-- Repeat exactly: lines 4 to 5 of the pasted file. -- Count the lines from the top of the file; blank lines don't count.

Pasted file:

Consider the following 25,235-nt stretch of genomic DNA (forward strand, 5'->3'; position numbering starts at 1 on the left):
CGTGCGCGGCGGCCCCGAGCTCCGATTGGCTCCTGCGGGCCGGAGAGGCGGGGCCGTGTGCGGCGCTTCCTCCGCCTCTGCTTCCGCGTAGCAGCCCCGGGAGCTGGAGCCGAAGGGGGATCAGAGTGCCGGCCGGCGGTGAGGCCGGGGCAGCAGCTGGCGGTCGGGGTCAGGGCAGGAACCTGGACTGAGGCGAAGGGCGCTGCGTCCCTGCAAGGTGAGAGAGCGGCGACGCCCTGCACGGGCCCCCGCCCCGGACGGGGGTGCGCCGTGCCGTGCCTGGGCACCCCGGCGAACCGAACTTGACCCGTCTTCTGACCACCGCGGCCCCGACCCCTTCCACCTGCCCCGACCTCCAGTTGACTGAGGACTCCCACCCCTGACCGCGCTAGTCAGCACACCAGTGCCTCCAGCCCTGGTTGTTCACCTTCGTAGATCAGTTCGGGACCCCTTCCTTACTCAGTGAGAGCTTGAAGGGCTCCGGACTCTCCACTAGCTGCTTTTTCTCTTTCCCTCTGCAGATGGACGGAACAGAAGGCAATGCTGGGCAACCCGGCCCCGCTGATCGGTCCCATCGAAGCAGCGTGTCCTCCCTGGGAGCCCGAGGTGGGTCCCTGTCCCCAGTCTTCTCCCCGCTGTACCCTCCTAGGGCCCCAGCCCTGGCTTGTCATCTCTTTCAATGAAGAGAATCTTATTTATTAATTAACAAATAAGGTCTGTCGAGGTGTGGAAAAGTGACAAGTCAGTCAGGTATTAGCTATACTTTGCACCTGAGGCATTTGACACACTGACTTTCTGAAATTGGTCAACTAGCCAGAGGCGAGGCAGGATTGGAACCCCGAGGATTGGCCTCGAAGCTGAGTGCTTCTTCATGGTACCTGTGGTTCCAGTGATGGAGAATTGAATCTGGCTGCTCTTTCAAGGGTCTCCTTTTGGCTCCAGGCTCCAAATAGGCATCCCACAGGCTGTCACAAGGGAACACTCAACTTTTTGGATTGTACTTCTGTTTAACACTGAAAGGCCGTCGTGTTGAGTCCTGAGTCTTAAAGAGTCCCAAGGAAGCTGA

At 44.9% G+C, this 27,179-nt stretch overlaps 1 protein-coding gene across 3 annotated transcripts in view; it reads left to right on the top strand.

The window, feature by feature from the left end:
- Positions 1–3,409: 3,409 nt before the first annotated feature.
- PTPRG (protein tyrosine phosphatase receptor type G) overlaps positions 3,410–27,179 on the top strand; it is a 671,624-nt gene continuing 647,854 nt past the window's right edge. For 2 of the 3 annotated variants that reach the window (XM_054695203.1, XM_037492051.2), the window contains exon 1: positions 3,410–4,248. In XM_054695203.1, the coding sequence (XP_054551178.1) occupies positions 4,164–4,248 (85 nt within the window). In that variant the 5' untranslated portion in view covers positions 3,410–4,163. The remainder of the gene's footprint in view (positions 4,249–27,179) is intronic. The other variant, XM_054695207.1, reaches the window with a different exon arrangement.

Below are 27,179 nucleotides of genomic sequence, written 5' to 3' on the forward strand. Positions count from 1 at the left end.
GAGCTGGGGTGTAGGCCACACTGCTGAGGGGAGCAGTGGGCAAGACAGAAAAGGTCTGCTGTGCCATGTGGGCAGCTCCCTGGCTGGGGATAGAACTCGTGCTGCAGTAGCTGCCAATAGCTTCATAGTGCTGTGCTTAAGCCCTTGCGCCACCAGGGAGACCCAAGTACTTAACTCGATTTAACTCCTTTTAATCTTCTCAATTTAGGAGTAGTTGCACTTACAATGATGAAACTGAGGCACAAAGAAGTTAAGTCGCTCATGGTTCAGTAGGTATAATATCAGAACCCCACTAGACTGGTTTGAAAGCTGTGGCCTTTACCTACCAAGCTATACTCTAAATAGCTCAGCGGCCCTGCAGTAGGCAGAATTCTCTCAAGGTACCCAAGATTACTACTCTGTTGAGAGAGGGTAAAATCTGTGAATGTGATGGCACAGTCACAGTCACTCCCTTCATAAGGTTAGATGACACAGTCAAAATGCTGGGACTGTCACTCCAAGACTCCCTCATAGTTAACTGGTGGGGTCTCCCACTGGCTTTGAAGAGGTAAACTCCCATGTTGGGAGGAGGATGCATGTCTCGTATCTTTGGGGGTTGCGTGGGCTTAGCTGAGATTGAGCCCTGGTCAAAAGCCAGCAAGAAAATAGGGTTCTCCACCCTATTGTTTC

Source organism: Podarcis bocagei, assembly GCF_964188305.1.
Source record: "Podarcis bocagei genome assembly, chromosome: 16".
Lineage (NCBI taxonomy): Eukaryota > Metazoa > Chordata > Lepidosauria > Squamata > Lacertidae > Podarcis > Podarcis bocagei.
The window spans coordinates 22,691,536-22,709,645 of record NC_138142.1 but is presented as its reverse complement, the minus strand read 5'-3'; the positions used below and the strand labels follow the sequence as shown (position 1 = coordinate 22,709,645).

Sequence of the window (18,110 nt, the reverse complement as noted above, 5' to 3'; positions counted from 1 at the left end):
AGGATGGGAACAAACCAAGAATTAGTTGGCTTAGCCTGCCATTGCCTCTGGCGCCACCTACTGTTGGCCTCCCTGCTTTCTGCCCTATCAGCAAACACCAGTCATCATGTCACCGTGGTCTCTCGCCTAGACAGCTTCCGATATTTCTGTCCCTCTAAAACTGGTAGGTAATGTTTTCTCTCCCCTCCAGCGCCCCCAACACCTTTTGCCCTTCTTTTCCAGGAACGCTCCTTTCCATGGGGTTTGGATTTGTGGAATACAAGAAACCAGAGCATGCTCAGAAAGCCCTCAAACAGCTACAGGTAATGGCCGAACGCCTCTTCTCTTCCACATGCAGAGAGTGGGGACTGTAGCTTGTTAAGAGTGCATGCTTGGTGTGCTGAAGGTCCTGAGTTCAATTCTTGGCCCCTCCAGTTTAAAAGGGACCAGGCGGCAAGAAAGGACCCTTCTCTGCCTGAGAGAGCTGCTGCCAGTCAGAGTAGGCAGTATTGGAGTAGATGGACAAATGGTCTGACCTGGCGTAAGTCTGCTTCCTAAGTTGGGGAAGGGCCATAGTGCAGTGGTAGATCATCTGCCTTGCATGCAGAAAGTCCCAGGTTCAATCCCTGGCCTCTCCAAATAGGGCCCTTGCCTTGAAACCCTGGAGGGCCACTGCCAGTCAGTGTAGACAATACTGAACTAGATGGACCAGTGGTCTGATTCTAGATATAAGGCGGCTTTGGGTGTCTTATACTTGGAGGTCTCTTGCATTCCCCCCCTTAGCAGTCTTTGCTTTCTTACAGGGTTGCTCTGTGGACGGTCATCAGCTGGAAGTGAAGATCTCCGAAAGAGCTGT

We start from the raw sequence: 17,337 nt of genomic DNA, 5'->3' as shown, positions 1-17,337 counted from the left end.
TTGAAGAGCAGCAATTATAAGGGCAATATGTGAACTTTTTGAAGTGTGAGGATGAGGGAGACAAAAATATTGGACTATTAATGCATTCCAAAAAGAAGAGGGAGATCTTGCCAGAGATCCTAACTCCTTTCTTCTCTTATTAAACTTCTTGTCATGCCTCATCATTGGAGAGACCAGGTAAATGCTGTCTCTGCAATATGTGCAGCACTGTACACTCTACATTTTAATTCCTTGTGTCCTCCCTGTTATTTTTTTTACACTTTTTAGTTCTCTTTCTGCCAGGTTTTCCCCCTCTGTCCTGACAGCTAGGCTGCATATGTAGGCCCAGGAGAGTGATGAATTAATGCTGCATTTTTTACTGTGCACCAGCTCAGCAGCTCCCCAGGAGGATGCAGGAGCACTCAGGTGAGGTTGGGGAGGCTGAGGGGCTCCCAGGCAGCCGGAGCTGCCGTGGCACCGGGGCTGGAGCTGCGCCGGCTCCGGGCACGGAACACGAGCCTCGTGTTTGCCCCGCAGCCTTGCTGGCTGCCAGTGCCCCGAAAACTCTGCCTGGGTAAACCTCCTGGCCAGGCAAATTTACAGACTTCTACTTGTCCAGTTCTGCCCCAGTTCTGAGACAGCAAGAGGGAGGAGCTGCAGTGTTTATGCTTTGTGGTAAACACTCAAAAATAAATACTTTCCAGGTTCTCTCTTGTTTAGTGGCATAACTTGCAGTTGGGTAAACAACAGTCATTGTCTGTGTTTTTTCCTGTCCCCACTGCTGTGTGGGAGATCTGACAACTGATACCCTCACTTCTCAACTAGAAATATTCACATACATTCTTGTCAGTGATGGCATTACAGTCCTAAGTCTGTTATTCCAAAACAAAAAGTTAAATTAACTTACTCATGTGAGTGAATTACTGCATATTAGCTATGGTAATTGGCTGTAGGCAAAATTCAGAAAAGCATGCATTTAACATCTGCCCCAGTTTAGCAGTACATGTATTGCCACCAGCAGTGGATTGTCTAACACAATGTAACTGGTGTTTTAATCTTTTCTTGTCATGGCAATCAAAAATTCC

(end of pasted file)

The window, feature by feature from the left end:
- Positions 1–3,409: 3,409 nt before the first annotated feature.